Fri Feb 16th, 2018
Tags: Colo. Dept. of Transportation, ColoradoCannabisConvo.com, Delta 9-THC, Drug Recognition Experts (DREs), Kristi Kelly, Lightshade Dispensaries VP, Marijuana Industry Group (MIG), marijuana-involved traffic crashes, Marketing and Corporate Social Responsibility, Safety Communications Manager at CDOT, Sam Cole, Shannon Brooks, The Cannabis Conversation
The Colorado Department of Transportation (CDOT), along with 18 partners representing the marijuana industry, community nonprofits, universities and others, has launched a new campaign that invites Coloradans to share their opinions, behaviors and habits related to marijuana and driving. Called The Cannabis Conversation, this new drugged driving campaign aims to capture and understand public perceptions about marijuana-impaired driving in an effort to collectively identify solutions that will keep Colorado’s roads safer.
Colorado continues to see serious marijuana-involved traffic crashes in Colorado. It’s a problem that CDOT and its partners are now seeking the community’s input to help address. In 2016, there were 77 fatalities that involved drivers with active THC in their blood. Fortunately, recent public education efforts have resulted in over 90 percent of marijuana users knowing they can get a DUI for driving high. However, more than 50 percent of users consistently report driving high in the last 30 days, which puts all roadway users at risk.
“As the first state to legalize recreational marijuana, everyone looks to Colorado for answers to drugged driving so we are trying something new and innovative,” said Sam Cole, Safety Communications Manager at CDOT. “The Cannabis Conversation is about hearing from many different voices on the topic of driving high and understanding how we can more effectively connect with people about the dangers of doing so.”
To spark the conversation, the campaign is asking Coloradans to complete an anonymous online survey about their opinions and behaviors related to marijuana and driving. The campaign will also be talking to the public at various events and festivals throughout the spring to gather feedback in person. The campaign seeks to understand why some marijuana users choose to drive high, what the public perceives as the dangers of doing so, and how campaign partners can more effectively address the situation. Both marijuana users and non-users are encouraged to participate in the process.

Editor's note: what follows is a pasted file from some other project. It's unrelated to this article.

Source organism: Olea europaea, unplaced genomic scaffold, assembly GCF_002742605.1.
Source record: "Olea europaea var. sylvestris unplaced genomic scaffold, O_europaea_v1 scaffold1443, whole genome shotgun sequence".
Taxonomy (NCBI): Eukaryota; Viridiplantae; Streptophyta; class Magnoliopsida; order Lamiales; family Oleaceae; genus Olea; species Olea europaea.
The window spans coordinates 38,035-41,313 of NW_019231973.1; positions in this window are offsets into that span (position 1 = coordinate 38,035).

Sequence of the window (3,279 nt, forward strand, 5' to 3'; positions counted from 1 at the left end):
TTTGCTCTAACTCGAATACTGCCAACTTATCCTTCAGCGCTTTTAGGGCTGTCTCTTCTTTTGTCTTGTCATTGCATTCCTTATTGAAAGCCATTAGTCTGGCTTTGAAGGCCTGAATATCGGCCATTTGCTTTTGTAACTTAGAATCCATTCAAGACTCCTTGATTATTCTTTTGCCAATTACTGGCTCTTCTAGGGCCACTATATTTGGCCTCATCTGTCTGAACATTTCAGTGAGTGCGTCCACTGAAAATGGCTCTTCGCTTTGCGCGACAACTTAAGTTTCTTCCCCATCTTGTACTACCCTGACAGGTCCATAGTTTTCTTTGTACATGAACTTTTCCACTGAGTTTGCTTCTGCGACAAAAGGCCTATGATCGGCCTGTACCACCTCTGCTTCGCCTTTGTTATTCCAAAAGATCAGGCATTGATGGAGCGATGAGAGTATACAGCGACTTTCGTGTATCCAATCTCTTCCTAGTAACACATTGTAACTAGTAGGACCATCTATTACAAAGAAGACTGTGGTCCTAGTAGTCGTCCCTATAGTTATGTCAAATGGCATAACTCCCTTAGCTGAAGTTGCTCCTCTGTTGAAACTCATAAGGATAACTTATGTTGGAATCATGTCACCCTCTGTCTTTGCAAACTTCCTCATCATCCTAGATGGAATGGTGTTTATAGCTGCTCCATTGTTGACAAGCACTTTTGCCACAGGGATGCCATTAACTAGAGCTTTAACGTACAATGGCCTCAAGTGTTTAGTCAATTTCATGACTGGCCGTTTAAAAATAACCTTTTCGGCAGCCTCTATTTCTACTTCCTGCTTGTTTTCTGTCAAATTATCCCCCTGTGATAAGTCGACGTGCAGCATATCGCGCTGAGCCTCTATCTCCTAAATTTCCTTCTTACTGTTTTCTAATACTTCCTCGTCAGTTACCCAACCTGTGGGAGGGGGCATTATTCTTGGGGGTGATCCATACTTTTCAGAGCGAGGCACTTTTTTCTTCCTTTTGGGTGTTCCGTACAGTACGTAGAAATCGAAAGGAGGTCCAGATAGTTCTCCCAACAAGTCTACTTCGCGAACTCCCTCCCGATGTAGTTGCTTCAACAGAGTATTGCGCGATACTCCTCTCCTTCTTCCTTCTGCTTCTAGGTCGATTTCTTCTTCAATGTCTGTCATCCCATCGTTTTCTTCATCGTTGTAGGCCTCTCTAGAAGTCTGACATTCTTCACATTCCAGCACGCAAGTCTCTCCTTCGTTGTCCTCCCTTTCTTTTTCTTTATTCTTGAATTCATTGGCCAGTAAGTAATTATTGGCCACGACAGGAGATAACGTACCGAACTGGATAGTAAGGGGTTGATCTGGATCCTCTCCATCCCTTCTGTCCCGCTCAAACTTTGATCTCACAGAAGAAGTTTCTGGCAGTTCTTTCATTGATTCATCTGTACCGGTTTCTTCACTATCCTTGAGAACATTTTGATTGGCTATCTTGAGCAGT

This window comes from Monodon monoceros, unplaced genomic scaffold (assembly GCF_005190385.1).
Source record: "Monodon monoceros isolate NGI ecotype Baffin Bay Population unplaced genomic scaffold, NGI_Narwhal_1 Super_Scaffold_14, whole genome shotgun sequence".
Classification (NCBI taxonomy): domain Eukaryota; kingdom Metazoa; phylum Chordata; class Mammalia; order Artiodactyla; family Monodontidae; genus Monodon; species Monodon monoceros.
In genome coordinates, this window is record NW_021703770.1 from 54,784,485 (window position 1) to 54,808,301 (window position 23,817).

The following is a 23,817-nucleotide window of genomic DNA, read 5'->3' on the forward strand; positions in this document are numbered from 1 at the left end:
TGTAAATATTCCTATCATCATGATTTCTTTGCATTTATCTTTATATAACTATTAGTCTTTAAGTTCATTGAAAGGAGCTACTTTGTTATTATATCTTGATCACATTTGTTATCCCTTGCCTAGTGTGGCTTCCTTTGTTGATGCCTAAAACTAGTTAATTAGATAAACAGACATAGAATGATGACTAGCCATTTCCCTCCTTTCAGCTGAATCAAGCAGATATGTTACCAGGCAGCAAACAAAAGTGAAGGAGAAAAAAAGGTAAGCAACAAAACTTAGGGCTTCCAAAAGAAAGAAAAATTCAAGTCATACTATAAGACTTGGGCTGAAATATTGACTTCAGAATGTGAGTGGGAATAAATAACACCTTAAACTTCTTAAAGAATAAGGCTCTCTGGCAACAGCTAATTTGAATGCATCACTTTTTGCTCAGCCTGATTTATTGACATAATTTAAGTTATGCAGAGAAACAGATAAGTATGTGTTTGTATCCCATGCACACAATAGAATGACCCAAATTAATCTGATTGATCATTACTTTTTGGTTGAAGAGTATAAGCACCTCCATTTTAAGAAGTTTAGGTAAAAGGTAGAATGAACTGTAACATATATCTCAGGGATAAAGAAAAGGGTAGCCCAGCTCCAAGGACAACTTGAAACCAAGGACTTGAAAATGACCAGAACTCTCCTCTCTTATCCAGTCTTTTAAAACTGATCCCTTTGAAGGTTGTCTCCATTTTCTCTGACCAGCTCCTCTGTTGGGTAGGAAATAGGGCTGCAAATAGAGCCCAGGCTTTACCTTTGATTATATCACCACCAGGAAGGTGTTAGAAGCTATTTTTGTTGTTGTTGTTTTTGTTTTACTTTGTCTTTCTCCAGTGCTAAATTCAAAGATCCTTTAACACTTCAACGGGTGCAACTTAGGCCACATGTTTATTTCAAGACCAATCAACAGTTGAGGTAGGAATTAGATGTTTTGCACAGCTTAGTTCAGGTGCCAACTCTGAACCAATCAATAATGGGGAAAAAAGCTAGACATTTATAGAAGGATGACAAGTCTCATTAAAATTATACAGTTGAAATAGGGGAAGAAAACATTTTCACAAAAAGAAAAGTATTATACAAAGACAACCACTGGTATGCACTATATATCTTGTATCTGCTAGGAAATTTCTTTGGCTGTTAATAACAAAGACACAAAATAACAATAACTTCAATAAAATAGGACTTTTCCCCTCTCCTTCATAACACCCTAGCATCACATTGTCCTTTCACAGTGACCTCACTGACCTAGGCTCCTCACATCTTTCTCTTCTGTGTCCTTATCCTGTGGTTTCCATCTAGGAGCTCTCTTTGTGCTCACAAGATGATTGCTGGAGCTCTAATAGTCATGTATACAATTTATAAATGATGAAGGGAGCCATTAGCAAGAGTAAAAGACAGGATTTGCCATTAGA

Take the survey at ColoradoCannabisConvo.com.
This is a statewide, multiyear initiative that will involve the public, industry influencers, dispensaries, law enforcement, local government and other stakeholders to ensure all angles and perspectives are heard.
“Responsible consumption and reducing marijuana-impaired driving is a shared priority,” said Kristi Kelly, executive director of the Marijuana Industry Group (MIG). “We’re proud to play a part in this collaborative approach and look forward to learning from what Colorado has to say about this issue.”
Delta 9-THC is the primary psychoactive component of cannabis and it can cause impaired driving. Colorado law specifies that drivers with five nanograms or more of Delta 9-THC in their blood can be charged for DUI. Because Colorado cannot use roadside devices for the detection of marijuana, law enforcement officers – many trained as Drug Recognition Experts (DREs) – base arrests on observed impairment. People who use marijuana for medicinal purposes can also be arrested for driving under the influence of marijuana if they show impairment. On average, more than 60 people are arrested each day in Colorado for DUIs resulting from drug or alcohol consumption.
“We at Lightshade are proud to participate in The Cannabis Conversation. This is our third year working with CDOT, and this year, we’re looking forward to a fresh approach. We think two-way communication is important. Better understanding this issue can ultimately improve the safety of our customers and the general public – something that is of utmost concern to us,” said Shannon Brooks, Lightshade Dispensaries VP, Marketing and Corporate Social Responsibility. “We also think It’s important to educate cannabis consumers to the dangers of driving high – and feel strongly that the message needs to be delivered in a way that’s well-received and can change behaviors.”
“Ultimately, we want to create a social and behavioral shift in the way people think about driving high,” said Cole. “What we learn from this campaign will help us move toward our goal of zero deaths on Colorado roads.”
For more information about The Cannabis Conversation and to participate in the survey, visit ColoradoCannabisConvo.com.